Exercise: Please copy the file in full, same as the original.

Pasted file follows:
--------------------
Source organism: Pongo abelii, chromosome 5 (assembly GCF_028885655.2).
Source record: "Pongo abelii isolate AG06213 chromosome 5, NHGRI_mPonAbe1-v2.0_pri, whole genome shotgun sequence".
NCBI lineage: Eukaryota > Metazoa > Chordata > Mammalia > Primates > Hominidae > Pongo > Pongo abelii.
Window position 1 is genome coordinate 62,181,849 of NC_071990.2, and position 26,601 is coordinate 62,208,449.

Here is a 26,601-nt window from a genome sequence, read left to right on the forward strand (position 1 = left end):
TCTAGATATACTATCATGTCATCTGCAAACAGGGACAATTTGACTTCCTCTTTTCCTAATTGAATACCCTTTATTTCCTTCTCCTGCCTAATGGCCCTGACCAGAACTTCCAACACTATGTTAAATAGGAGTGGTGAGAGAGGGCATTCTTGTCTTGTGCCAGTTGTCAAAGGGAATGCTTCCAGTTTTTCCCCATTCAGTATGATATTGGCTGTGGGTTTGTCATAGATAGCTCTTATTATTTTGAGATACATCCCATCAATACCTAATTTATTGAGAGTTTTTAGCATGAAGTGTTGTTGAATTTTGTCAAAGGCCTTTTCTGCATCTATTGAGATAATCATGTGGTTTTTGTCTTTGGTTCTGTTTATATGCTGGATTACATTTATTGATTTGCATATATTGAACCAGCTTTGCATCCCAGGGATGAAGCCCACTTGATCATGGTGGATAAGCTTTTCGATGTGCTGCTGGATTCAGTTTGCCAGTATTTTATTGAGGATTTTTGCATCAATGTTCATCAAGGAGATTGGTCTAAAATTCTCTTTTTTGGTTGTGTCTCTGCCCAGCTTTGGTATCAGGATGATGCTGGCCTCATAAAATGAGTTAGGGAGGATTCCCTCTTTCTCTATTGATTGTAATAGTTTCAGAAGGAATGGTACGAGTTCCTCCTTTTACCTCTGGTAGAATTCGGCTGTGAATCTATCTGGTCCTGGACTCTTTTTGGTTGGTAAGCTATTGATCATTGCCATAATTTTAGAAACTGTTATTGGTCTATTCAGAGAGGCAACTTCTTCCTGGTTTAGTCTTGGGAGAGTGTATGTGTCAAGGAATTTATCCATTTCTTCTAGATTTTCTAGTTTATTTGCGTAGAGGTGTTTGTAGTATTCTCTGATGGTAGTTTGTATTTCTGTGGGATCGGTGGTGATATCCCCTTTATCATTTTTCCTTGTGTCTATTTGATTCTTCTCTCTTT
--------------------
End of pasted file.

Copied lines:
Source organism: Pongo abelii, chromosome 5 (assembly GCF_028885655.2).
Source record: "Pongo abelii isolate AG06213 chromosome 5, NHGRI_mPonAbe1-v2.0_pri, whole genome shotgun sequence".
NCBI lineage: Eukaryota > Metazoa > Chordata > Mammalia > Primates > Hominidae > Pongo > Pongo abelii.
Window position 1 is genome coordinate 62,181,849 of NC_071990.2, and position 26,601 is coordinate 62,208,449.

Here is a 26,601-nt window from a genome sequence, read left to right on the forward strand (position 1 = left end):
TCTAGATATACTATCATGTCATCTGCAAACAGGGACAATTTGACTTCCTCTTTTCCTAATTGAATACCCTTTATTTCCTTCTCCTGCCTAATGGCCCTGACCAGAACTTCCAACACTATGTTAAATAGGAGTGGTGAGAGAGGGCATTCTTGTCTTGTGCCAGTTGTCAAAGGGAATGCTTCCAGTTTTTCCCCATTCAGTATGATATTGGCTGTGGGTTTGTCATAGATAGCTCTTATTATTTTGAGATACATCCCATCAATACCTAATTTATTGAGAGTTTTTAGCATGAAGTGTTGTTGAATTTTGTCAAAGGCCTTTTCTGCATCTATTGAGATAATCATGTGGTTTTTGTCTTTGGTTCTGTTTATATGCTGGATTACATTTATTGATTTGCATATATTGAACCAGCTTTGCATCCCAGGGATGAAGCCCACTTGATCATGGTGGATAAGCTTTTCGATGTGCTGCTGGATTCAGTTTGCCAGTATTTTATTGAGGATTTTTGCATCAATGTTCATCAAGGAGATTGGTCTAAAATTCTCTTTTTTGGTTGTGTCTCTGCCCAGCTTTGGTATCAGGATGATGCTGGCCTCATAAAATGAGTTAGGGAGGATTCCCTCTTTCTCTATTGATTGTAATAGTTTCAGAAGGAATGGTACGAGTTCCTCCTTTTACCTCTGGTAGAATTCGGCTGTGAATCTATCTGGTCCTGGACTCTTTTTGGTTGGTAAGCTATTGATCATTGCCATAATTTTAGAAACTGTTATTGGTCTATTCAGAGAGGCAACTTCTTCCTGGTTTAGTCTTGGGAGAGTGTATGTGTCAAGGAATTTATCCATTTCTTCTAGATTTTCTAGTTTATTTGCGTAGAGGTGTTTGTAGTATTCTCTGATGGTAGTTTGTATTTCTGTGGGATCGGTGGTGATATCCCCTTTATCATTTTTCCTTGTGTCTATTTGATTCTTCTCTCTTT